There are several ways to get there, examples:

    $file = ( split " ", $line )[-1];

    ( $file ) = $line =~ /.*(\S+)/;


    --
    Ruud
     
    Dr.Ruud, Oct 28, 2013
    #3
  4. John Black

    Dr.Ruud Guest

    On 2013-10-28 23:03, John Black wrote:

    > I have a string $line that has some number of fields separated by
    > one or more spaces. The filename is the last field on the line
    > [...] I've tried various syntaxes like:
    >
    > $file = split(/\s+/, $line)[-1];
    >
    > but I have not hit upon a working syntax. What is it? Thanks.


    There are several ways to get there, examples:

    $file = ( split " ", $line )[ -1 ];

    ( $file ) = $line =~ /.* (\S+) /x;


    Also see Text::CSV_XS.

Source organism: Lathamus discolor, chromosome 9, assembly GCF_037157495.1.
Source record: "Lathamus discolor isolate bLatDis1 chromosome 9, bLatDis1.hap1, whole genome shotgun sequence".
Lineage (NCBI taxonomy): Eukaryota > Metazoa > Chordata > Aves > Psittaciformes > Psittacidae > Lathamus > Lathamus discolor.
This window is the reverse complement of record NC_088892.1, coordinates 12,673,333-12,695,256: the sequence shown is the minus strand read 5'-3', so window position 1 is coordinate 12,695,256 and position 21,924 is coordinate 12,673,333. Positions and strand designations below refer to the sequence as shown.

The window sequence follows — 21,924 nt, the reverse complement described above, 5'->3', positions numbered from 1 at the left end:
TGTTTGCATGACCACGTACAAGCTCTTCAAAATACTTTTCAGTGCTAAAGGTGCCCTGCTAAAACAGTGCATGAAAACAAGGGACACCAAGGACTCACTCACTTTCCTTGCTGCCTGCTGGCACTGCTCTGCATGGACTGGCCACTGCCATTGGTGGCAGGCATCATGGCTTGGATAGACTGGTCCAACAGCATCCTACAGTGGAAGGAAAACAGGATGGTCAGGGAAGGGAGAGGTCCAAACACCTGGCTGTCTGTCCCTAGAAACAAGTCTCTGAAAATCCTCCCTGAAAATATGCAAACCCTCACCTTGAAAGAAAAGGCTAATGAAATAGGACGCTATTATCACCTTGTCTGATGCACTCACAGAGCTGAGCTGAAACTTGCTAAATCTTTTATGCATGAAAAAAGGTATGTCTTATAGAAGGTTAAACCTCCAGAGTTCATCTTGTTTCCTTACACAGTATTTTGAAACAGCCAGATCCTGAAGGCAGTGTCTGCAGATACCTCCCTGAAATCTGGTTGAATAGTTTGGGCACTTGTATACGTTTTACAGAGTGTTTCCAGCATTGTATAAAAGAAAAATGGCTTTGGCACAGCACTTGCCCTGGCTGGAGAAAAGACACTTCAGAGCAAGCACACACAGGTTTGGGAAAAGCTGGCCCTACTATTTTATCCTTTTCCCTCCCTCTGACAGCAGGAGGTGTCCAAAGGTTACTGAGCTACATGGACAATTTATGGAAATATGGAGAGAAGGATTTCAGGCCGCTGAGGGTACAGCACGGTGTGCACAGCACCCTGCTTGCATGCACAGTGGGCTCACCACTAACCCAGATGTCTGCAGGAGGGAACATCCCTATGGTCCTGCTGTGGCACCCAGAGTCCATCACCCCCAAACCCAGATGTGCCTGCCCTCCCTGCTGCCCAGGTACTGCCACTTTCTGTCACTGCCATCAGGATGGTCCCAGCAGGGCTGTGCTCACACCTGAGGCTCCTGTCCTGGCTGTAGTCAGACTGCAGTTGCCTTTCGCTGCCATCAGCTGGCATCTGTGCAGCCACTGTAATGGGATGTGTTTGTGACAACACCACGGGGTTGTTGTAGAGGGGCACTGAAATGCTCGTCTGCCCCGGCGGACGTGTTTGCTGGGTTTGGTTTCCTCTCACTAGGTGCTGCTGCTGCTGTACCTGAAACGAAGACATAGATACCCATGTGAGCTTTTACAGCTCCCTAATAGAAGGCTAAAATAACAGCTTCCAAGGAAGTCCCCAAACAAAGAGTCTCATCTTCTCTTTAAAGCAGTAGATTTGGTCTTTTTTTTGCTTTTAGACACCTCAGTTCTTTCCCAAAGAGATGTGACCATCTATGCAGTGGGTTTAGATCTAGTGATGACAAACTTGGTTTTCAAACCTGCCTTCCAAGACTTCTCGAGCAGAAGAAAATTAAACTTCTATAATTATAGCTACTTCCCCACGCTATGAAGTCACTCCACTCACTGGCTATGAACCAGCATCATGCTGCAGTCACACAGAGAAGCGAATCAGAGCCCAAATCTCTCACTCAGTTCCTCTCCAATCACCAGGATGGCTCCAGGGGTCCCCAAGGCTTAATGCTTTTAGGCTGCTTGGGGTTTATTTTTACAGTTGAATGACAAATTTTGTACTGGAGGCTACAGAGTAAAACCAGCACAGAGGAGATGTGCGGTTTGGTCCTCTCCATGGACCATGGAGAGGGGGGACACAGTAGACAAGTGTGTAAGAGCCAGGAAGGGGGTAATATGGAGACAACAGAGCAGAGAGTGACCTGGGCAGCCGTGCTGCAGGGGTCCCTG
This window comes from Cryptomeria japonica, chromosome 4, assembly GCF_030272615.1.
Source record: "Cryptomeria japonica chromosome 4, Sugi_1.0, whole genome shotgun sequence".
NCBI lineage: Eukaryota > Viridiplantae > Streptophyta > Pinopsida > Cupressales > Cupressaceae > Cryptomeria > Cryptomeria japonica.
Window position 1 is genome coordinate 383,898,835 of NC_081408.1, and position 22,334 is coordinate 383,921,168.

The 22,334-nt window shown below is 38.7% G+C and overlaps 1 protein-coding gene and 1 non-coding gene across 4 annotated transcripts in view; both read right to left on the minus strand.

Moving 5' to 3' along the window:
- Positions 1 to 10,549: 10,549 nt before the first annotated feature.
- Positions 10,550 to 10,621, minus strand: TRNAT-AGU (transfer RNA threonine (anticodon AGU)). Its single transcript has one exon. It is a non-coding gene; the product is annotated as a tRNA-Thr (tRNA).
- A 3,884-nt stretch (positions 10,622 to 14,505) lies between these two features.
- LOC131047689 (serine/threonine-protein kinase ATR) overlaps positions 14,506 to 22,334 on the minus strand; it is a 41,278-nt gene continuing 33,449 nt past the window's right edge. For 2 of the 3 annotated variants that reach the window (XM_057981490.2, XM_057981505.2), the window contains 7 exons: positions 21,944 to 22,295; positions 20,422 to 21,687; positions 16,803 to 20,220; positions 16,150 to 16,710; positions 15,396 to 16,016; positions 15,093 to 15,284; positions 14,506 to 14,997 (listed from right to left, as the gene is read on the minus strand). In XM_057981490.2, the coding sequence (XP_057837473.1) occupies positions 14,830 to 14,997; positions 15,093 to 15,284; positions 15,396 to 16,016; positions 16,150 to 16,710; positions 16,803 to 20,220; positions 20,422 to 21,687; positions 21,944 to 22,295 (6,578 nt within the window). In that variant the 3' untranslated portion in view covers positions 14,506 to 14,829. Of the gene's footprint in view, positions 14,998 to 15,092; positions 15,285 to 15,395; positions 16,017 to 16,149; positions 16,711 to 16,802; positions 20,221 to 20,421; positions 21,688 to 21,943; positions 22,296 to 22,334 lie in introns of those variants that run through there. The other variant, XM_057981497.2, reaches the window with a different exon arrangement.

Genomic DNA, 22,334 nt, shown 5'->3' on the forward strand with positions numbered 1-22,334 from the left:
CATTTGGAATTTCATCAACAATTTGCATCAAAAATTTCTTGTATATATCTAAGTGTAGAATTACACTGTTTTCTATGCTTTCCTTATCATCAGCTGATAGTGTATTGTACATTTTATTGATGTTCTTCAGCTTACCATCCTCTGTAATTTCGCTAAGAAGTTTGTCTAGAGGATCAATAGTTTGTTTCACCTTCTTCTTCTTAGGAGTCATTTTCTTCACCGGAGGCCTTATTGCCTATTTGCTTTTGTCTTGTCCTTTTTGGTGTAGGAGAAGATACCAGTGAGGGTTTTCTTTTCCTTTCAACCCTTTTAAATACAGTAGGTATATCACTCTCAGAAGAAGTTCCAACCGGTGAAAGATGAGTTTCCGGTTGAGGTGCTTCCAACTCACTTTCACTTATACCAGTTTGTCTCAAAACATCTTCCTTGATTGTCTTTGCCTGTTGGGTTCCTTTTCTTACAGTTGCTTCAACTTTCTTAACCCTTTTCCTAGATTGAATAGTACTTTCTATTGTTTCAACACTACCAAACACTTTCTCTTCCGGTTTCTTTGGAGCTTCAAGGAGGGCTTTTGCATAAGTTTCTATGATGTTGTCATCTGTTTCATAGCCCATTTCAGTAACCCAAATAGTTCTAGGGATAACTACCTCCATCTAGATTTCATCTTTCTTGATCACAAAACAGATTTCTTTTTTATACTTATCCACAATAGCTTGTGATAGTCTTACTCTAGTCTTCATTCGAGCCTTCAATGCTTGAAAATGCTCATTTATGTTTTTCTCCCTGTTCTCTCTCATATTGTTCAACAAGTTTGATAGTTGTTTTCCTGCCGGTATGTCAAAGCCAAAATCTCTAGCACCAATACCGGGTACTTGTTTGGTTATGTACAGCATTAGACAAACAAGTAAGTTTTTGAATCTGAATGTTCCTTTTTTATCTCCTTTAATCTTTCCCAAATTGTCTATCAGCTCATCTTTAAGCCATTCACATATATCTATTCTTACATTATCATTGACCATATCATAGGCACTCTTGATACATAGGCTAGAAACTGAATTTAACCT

--
    Ruud
     
    Dr.Ruud, Oct 29, 2013
    #4
  5. John Black

    Dr.Ruud Guest

    On 2013-10-29 00:56, Eli the Bearded wrote:
    > In comp.lang.perl.misc, Dr.Ruud <> wrote:


    >> ( $file ) = $line =~ /.*(\S+)/;

    >
    > $ perl -wle '$line = "a\tb c\td e\tfilename";
    > ($file) = $line =~ /.*(\S+)/;
    > print $file'
    > e
    >
    > Did you actually try your examples?


    Yeah, but only badly.

    ($file) = $line =~ /.*\s(\S+)/;

    --
    Ruud
     
    Dr.Ruud, Oct 29, 2013
    #5
  6. John Black

    Dr.Ruud Guest

    On 2013-10-29 01:01, Dr.Ruud wrote:
    > On 2013-10-28 23:03, John Black wrote:


    > ( $file ) = $line =~ /.* (\S+) /x;


    Correction:

    ( $file ) = $line =~ /.*\s (\S+) /x;

    --
    Ruud
     
    Dr.Ruud, Oct 29, 2013
    #6
  7. John Black

    Dr.Ruud Guest

    On 2013-10-29 00:56, Eli the Bearded wrote:
    > In comp.lang.perl.misc, Dr.Ruud <> wrote:


    >> $file = ( split " ", $line )[-1];

    >
    > $ perl -wle '$line = "a\tb c\td e\tfilename";
    > $file = ( split " ", $line )[-1];
    > print $file'
    > filename


    That works as meant, see "perldoc -f split" about the specialness of a
    single space as the first parameter of split.


    But to take the original post literally ("spaces"), it should capture